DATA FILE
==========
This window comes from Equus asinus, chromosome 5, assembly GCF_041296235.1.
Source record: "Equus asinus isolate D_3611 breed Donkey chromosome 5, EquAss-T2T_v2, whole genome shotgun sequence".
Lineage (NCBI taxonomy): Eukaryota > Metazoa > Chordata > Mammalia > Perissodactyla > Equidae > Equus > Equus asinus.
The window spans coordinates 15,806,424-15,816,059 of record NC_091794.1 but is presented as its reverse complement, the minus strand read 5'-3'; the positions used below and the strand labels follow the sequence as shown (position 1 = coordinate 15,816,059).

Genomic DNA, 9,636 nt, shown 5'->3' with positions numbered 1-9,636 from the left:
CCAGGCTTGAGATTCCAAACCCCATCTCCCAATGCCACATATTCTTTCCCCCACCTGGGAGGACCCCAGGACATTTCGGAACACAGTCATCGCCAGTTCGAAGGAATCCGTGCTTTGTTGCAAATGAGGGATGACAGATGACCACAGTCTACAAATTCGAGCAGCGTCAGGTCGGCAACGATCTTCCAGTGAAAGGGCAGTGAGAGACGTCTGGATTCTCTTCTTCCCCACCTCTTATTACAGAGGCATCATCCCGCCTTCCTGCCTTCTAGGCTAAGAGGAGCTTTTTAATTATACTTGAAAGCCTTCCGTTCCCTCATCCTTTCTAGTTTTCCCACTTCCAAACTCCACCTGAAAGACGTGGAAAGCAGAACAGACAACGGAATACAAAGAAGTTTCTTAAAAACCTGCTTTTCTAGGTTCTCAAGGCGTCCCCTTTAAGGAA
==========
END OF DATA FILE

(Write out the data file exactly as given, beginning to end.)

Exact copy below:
This window comes from Equus asinus, chromosome 5, assembly GCF_041296235.1.
Source record: "Equus asinus isolate D_3611 breed Donkey chromosome 5, EquAss-T2T_v2, whole genome shotgun sequence".
Lineage (NCBI taxonomy): Eukaryota > Metazoa > Chordata > Mammalia > Perissodactyla > Equidae > Equus > Equus asinus.
The window spans coordinates 15,806,424-15,816,059 of record NC_091794.1 but is presented as its reverse complement, the minus strand read 5'-3'; the positions used below and the strand labels follow the sequence as shown (position 1 = coordinate 15,816,059).

Genomic DNA, 9,636 nt, shown 5'->3' with positions numbered 1-9,636 from the left:
CCAGGCTTGAGATTCCAAACCCCATCTCCCAATGCCACATATTCTTTCCCCCACCTGGGAGGACCCCAGGACATTTCGGAACACAGTCATCGCCAGTTCGAAGGAATCCGTGCTTTGTTGCAAATGAGGGATGACAGATGACCACAGTCTACAAATTCGAGCAGCGTCAGGTCGGCAACGATCTTCCAGTGAAAGGGCAGTGAGAGACGTCTGGATTCTCTTCTTCCCCACCTCTTATTACAGAGGCATCATCCCGCCTTCCTGCCTTCTAGGCTAAGAGGAGCTTTTTAATTATACTTGAAAGCCTTCCGTTCCCTCATCCTTTCTAGTTTTCCCACTTCCAAACTCCACCTGAAAGACGTGGAAAGCAGAACAGACAACGGAATACAAAGAAGTTTCTTAAAAACCTGCTTTTCTAGGTTCTCAAGGCGTCCCCTTTAAGGAA